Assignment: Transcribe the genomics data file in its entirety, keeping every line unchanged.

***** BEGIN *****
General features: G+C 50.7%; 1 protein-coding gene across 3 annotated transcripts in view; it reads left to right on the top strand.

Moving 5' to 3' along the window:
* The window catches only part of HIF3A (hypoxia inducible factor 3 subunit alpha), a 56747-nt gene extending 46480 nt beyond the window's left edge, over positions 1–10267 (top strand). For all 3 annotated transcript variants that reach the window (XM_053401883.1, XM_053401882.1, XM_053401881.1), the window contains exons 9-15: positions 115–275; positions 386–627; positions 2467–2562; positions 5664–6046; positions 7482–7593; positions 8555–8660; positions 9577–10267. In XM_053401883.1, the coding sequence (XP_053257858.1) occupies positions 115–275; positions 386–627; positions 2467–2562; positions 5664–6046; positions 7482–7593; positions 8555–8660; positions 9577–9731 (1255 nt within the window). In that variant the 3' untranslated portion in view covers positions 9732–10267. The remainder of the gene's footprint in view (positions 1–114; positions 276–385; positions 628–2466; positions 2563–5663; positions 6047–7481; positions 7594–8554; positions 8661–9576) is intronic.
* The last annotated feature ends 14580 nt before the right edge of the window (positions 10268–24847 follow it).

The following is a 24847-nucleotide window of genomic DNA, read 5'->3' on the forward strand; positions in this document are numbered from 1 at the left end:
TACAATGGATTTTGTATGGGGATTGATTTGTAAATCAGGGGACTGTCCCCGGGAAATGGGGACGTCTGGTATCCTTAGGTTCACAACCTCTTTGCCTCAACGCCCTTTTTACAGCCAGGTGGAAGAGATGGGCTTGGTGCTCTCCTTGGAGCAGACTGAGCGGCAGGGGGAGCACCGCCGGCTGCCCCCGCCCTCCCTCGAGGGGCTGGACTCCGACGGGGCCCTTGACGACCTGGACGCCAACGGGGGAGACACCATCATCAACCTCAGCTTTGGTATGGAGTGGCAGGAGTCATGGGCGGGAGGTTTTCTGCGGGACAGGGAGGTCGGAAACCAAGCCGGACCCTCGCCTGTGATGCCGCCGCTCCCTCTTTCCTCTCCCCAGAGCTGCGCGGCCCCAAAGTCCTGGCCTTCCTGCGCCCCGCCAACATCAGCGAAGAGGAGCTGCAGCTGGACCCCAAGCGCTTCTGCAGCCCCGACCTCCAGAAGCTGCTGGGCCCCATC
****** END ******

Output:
General features: G+C 50.7%; 1 protein-coding gene across 3 annotated transcripts in view; it reads left to right on the top strand.

Moving 5' to 3' along the window:
* The window catches only part of HIF3A (hypoxia inducible factor 3 subunit alpha), a 56747-nt gene extending 46480 nt beyond the window's left edge, over positions 1–10267 (top strand). For all 3 annotated transcript variants that reach the window (XM_053401883.1, XM_053401882.1, XM_053401881.1), the window contains exons 9-15: positions 115–275; positions 386–627; positions 2467–2562; positions 5664–6046; positions 7482–7593; positions 8555–8660; positions 9577–10267. In XM_053401883.1, the coding sequence (XP_053257858.1) occupies positions 115–275; positions 386–627; positions 2467–2562; positions 5664–6046; positions 7482–7593; positions 8555–8660; positions 9577–9731 (1255 nt within the window). In that variant the 3' untranslated portion in view covers positions 9732–10267. The remainder of the gene's footprint in view (positions 1–114; positions 276–385; positions 628–2466; positions 2563–5663; positions 6047–7481; positions 7594–8554; positions 8661–9576) is intronic.
* The last annotated feature ends 14580 nt before the right edge of the window (positions 10268–24847 follow it).

The following is a 24847-nucleotide window of genomic DNA, read 5'->3' on the forward strand; positions in this document are numbered from 1 at the left end:
TACAATGGATTTTGTATGGGGATTGATTTGTAAATCAGGGGACTGTCCCCGGGAAATGGGGACGTCTGGTATCCTTAGGTTCACAACCTCTTTGCCTCAACGCCCTTTTTACAGCCAGGTGGAAGAGATGGGCTTGGTGCTCTCCTTGGAGCAGACTGAGCGGCAGGGGGAGCACCGCCGGCTGCCCCCGCCCTCCCTCGAGGGGCTGGACTCCGACGGGGCCCTTGACGACCTGGACGCCAACGGGGGAGACACCATCATCAACCTCAGCTTTGGTATGGAGTGGCAGGAGTCATGGGCGGGAGGTTTTCTGCGGGACAGGGAGGTCGGAAACCAAGCCGGACCCTCGCCTGTGATGCCGCCGCTCCCTCTTTCCTCTCCCCAGAGCTGCGCGGCCCCAAAGTCCTGGCCTTCCTGCGCCCCGCCAACATCAGCGAAGAGGAGCTGCAGCTGGACCCCAAGCGCTTCTGCAGCCCCGACCTCCAGAAGCTGCTGGGCCCCATC